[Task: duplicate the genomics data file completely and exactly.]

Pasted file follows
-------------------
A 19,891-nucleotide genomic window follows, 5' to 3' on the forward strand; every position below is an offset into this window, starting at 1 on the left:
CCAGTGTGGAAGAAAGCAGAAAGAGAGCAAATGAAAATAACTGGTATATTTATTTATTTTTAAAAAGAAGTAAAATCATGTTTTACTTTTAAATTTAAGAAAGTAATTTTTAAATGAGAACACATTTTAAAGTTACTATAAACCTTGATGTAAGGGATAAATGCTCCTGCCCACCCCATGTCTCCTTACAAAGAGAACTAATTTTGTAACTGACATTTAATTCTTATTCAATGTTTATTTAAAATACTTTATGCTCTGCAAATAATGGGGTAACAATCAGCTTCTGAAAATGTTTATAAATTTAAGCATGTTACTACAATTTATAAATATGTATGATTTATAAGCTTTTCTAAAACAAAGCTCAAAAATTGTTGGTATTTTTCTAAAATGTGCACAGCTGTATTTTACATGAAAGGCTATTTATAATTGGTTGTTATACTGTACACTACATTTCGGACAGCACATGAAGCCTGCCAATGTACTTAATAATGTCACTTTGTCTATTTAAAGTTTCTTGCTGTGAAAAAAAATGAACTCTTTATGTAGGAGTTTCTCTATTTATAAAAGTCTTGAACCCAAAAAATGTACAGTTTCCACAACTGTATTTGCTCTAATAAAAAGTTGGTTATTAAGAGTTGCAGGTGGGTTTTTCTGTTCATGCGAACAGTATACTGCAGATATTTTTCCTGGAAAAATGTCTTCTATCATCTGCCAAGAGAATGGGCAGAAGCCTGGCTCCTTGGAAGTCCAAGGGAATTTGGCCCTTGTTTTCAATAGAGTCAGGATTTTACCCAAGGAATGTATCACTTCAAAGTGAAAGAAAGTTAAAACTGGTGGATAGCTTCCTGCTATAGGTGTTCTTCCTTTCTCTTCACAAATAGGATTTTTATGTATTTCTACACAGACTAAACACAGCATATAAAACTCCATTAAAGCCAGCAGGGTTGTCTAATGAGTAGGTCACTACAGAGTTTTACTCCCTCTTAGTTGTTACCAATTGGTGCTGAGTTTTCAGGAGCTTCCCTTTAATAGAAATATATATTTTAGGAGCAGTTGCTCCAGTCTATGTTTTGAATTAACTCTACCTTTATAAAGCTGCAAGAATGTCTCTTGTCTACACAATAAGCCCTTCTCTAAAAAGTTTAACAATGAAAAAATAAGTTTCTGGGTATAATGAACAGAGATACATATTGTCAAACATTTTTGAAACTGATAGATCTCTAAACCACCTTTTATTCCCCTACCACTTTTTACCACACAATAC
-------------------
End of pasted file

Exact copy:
A 19,891-nucleotide genomic window follows, 5' to 3' on the forward strand; every position below is an offset into this window, starting at 1 on the left:
CCAGTGTGGAAGAAAGCAGAAAGAGAGCAAATGAAAATAACTGGTATATTTATTTATTTTTAAAAAGAAGTAAAATCATGTTTTACTTTTAAATTTAAGAAAGTAATTTTTAAATGAGAACACATTTTAAAGTTACTATAAACCTTGATGTAAGGGATAAATGCTCCTGCCCACCCCATGTCTCCTTACAAAGAGAACTAATTTTGTAACTGACATTTAATTCTTATTCAATGTTTATTTAAAATACTTTATGCTCTGCAAATAATGGGGTAACAATCAGCTTCTGAAAATGTTTATAAATTTAAGCATGTTACTACAATTTATAAATATGTATGATTTATAAGCTTTTCTAAAACAAAGCTCAAAAATTGTTGGTATTTTTCTAAAATGTGCACAGCTGTATTTTACATGAAAGGCTATTTATAATTGGTTGTTATACTGTACACTACATTTCGGACAGCACATGAAGCCTGCCAATGTACTTAATAATGTCACTTTGTCTATTTAAAGTTTCTTGCTGTGAAAAAAAATGAACTCTTTATGTAGGAGTTTCTCTATTTATAAAAGTCTTGAACCCAAAAAATGTACAGTTTCCACAACTGTATTTGCTCTAATAAAAAGTTGGTTATTAAGAGTTGCAGGTGGGTTTTTCTGTTCATGCGAACAGTATACTGCAGATATTTTTCCTGGAAAAATGTCTTCTATCATCTGCCAAGAGAATGGGCAGAAGCCTGGCTCCTTGGAAGTCCAAGGGAATTTGGCCCTTGTTTTCAATAGAGTCAGGATTTTACCCAAGGAATGTATCACTTCAAAGTGAAAGAAAGTTAAAACTGGTGGATAGCTTCCTGCTATAGGTGTTCTTCCTTTCTCTTCACAAATAGGATTTTTATGTATTTCTACACAGACTAAACACAGCATATAAAACTCCATTAAAGCCAGCAGGGTTGTCTAATGAGTAGGTCACTACAGAGTTTTACTCCCTCTTAGTTGTTACCAATTGGTGCTGAGTTTTCAGGAGCTTCCCTTTAATAGAAATATATATTTTAGGAGCAGTTGCTCCAGTCTATGTTTTGAATTAACTCTACCTTTATAAAGCTGCAAGAATGTCTCTTGTCTACACAATAAGCCCTTCTCTAAAAAGTTTAACAATGAAAAAATAAGTTTCTGGGTATAATGAACAGAGATACATATTGTCAAACATTTTTGAAACTGATAGATCTCTAAACCACCTTTTATTCCCCTACCACTTTTTACCACACAATAC